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Discussion Starter #15
Not to beat a dead horse, but looking at the pictures, it doesn't look like the balancer was seated against the end of the crank - looks to be about 1/2" shy. The only time I've ever seen a balancer bolt break is when they're loose, not installed all the way or some part is defective. This looks like a ####ty balancer design to me; but it makes me want to check my powerbond.

FWIW, when I was designing my pulley setup, I took pains to make sure the accessory belt and the blower belt pulled about as opposite as practical.

Here's a pic from way back in the day:


The current drive is similar.
I can see why you would think it's not seated, but when I pulled the timing cover it is seated against the timing gear and the gear is against the crank. I kind of thought the same thing. Everything checks out and all points to the balancer just giving up. My blower is driver side mounted, so it pulls at about a 2 o'clock angle, accesory drive pulls to the passenger side at about a 10 o'clock angle.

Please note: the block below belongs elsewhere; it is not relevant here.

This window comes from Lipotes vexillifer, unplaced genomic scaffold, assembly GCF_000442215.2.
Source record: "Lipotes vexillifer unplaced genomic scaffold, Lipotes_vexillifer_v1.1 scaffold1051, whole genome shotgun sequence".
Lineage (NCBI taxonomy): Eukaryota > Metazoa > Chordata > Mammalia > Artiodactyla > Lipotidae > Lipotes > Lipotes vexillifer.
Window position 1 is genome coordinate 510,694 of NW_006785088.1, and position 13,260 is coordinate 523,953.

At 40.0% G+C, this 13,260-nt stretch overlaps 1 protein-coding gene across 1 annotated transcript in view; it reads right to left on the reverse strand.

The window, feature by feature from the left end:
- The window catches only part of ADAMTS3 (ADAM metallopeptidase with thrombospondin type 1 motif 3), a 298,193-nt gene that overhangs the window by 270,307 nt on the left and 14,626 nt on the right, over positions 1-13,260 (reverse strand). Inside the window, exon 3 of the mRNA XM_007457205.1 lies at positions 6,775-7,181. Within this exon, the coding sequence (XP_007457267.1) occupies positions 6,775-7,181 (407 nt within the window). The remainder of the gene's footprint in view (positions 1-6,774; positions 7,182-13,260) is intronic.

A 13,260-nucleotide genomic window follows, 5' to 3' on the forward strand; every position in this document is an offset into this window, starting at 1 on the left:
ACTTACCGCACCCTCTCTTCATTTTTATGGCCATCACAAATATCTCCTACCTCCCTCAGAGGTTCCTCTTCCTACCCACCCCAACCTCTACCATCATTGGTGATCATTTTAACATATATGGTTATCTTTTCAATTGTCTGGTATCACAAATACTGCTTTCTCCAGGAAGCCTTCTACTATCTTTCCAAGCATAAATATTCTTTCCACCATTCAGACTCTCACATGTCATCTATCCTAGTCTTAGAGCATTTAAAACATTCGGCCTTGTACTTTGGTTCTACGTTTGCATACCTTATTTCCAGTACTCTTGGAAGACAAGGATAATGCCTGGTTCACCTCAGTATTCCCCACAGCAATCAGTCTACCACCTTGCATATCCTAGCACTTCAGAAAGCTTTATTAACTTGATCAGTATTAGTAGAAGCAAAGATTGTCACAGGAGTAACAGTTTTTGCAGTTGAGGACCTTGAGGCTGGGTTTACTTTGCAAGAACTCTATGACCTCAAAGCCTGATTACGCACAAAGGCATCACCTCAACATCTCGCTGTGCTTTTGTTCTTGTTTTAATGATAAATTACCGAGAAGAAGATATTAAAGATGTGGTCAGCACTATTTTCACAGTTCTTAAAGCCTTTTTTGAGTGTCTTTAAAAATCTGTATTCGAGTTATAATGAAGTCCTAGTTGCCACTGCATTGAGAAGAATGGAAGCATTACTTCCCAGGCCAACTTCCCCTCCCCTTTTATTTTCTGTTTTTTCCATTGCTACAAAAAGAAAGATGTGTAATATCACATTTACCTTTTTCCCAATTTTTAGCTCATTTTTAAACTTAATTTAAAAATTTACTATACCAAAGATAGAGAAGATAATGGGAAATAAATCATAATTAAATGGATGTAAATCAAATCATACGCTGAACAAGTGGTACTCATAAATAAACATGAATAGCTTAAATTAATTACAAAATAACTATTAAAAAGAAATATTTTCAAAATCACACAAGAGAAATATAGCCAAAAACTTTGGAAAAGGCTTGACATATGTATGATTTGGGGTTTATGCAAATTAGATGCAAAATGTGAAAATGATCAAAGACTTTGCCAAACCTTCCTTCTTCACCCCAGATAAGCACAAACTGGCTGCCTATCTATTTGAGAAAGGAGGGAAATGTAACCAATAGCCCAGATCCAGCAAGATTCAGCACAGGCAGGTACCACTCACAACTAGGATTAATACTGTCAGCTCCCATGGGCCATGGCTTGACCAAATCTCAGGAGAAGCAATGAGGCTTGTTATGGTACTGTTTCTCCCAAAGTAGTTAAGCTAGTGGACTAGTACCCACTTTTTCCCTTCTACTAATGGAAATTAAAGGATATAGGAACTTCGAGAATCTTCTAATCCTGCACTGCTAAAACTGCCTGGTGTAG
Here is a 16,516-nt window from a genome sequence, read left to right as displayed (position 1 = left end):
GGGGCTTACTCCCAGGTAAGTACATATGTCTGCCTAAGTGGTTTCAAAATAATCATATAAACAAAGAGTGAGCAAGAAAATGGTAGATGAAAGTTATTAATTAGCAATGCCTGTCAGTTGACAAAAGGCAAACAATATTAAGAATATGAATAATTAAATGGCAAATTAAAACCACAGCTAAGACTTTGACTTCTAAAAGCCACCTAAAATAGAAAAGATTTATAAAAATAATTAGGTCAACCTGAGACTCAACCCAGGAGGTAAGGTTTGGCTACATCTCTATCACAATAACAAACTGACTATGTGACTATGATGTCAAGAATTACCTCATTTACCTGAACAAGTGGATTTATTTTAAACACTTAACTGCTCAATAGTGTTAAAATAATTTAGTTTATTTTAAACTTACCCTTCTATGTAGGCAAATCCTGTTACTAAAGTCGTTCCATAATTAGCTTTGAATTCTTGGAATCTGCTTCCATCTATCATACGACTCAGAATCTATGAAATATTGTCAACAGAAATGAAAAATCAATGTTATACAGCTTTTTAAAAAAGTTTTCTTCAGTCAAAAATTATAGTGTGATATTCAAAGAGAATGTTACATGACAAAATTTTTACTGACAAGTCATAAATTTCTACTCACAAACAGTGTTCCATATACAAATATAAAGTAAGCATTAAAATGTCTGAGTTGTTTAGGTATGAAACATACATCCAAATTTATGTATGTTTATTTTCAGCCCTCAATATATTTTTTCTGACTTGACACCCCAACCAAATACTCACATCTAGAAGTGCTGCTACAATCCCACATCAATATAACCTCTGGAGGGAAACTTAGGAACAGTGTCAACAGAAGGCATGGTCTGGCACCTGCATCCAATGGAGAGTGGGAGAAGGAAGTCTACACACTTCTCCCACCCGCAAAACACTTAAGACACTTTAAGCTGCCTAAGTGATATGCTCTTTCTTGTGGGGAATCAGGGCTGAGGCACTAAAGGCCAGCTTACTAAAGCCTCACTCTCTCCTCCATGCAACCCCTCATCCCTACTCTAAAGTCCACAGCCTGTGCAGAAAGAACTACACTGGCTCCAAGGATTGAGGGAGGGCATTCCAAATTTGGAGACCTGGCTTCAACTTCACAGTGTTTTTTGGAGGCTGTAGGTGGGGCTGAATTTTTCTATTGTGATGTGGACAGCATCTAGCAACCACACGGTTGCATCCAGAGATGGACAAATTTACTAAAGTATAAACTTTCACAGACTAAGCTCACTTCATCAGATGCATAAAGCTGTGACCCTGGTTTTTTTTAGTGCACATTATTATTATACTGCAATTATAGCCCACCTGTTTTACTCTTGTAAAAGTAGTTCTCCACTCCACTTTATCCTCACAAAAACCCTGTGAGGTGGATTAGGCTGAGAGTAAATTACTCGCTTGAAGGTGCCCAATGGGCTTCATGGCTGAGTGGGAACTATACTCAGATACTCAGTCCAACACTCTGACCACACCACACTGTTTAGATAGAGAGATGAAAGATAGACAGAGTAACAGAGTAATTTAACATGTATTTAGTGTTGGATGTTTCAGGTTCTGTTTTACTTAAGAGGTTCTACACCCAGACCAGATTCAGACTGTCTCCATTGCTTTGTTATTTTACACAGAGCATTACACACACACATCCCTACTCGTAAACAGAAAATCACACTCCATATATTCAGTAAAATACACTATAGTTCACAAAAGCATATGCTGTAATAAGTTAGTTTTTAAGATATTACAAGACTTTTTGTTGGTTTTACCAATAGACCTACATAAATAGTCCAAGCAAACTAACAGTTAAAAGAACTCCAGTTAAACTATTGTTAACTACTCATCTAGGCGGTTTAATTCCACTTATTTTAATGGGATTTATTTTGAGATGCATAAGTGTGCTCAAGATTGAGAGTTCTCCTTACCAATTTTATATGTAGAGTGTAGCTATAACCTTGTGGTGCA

In the end, no big deal. I wanted more motor anyway. Looking at building a 427 windsor, with the best balancer I can buy and toss the D1 on it and let her rip
 

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Discussion Starter #17
you can tell by looking at it the metal crystalized causing it to break. cheap junk metal. what brand was it ?
Hate to say, but professional products. I have 2 of them on 2 different engines that I've had for awhile. Until this happened no problems. But I will be replacing the other one as well.
 

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If you have the crank out of the engine during inspection, or if building a new combo, do yourself a favor and get the crank double keyed. ATI sells a damper hub that is larger in diameter and double keyed along with a matching timing cover crank seal to go with the larger crank hub. With the double key and larger OD crank hub you can eliminate any potential crank or damper hub failures. Putting a chineese damper on an engine is just pulling the pin on the grenade. It is not a matter of if, but when. I use a dual keyed ATI damper on a quality crank and have spun the engine to 8,400 rpm (7,800 typical) peak at over 20 psi with no issues. 2 years of drag racing at over 1K HP. Do it right the first time. Your wallet will thank you.